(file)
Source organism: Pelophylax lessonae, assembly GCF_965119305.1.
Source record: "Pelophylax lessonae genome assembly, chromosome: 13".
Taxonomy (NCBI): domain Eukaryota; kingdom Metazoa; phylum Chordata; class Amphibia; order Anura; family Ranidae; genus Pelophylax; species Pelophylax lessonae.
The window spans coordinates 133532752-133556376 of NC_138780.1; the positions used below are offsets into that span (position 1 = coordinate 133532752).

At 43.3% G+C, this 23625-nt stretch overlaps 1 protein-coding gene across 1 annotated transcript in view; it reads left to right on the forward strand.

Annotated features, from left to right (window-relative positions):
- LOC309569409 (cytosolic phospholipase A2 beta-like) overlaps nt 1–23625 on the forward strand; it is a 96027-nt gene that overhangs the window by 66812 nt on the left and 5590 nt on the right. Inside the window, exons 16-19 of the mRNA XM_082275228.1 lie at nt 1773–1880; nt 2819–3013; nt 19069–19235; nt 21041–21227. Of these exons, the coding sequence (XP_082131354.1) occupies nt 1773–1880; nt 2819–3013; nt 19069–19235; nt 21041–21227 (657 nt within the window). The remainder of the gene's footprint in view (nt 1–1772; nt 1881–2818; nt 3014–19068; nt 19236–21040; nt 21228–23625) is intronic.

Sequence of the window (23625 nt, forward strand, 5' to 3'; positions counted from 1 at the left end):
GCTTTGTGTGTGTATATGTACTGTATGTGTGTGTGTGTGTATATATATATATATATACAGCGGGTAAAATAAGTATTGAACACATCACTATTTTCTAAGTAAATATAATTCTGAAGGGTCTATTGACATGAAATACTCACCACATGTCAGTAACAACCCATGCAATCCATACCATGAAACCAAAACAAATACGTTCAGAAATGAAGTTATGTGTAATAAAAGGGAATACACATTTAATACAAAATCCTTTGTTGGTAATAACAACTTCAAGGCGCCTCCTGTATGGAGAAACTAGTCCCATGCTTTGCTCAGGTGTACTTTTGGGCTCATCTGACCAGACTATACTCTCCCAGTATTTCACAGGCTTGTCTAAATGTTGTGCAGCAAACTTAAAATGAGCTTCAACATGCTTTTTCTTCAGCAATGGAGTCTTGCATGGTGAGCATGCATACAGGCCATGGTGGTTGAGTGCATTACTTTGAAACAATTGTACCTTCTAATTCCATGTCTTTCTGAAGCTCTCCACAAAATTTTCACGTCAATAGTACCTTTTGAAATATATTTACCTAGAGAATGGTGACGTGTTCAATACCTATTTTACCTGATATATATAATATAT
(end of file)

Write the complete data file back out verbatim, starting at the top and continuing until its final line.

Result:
Source organism: Pelophylax lessonae, assembly GCF_965119305.1.
Source record: "Pelophylax lessonae genome assembly, chromosome: 13".
Taxonomy (NCBI): domain Eukaryota; kingdom Metazoa; phylum Chordata; class Amphibia; order Anura; family Ranidae; genus Pelophylax; species Pelophylax lessonae.
The window spans coordinates 133532752-133556376 of NC_138780.1; the positions used below are offsets into that span (position 1 = coordinate 133532752).

At 43.3% G+C, this 23625-nt stretch overlaps 1 protein-coding gene across 1 annotated transcript in view; it reads left to right on the forward strand.

Annotated features, from left to right (window-relative positions):
- LOC309569409 (cytosolic phospholipase A2 beta-like) overlaps nt 1–23625 on the forward strand; it is a 96027-nt gene that overhangs the window by 66812 nt on the left and 5590 nt on the right. Inside the window, exons 16-19 of the mRNA XM_082275228.1 lie at nt 1773–1880; nt 2819–3013; nt 19069–19235; nt 21041–21227. Of these exons, the coding sequence (XP_082131354.1) occupies nt 1773–1880; nt 2819–3013; nt 19069–19235; nt 21041–21227 (657 nt within the window). The remainder of the gene's footprint in view (nt 1–1772; nt 1881–2818; nt 3014–19068; nt 19236–21040; nt 21228–23625) is intronic.

Sequence of the window (23625 nt, forward strand, 5' to 3'; positions counted from 1 at the left end):
GCTTTGTGTGTGTATATGTACTGTATGTGTGTGTGTGTGTATATATATATATATATACAGCGGGTAAAATAAGTATTGAACACATCACTATTTTCTAAGTAAATATAATTCTGAAGGGTCTATTGACATGAAATACTCACCACATGTCAGTAACAACCCATGCAATCCATACCATGAAACCAAAACAAATACGTTCAGAAATGAAGTTATGTGTAATAAAAGGGAATACACATTTAATACAAAATCCTTTGTTGGTAATAACAACTTCAAGGCGCCTCCTGTATGGAGAAACTAGTCCCATGCTTTGCTCAGGTGTACTTTTGGGCTCATCTGACCAGACTATACTCTCCCAGTATTTCACAGGCTTGTCTAAATGTTGTGCAGCAAACTTAAAATGAGCTTCAACATGCTTTTTCTTCAGCAATGGAGTCTTGCATGGTGAGCATGCATACAGGCCATGGTGGTTGAGTGCATTACTTTGAAACAATTGTACCTTCTAATTCCATGTCTTTCTGAAGCTCTCCACAAAATTTTCACGTCAATAGTACCTTTTGAAATATATTTACCTAGAGAATGGTGACGTGTTCAATACCTATTTTACCTGATATATATAATATAT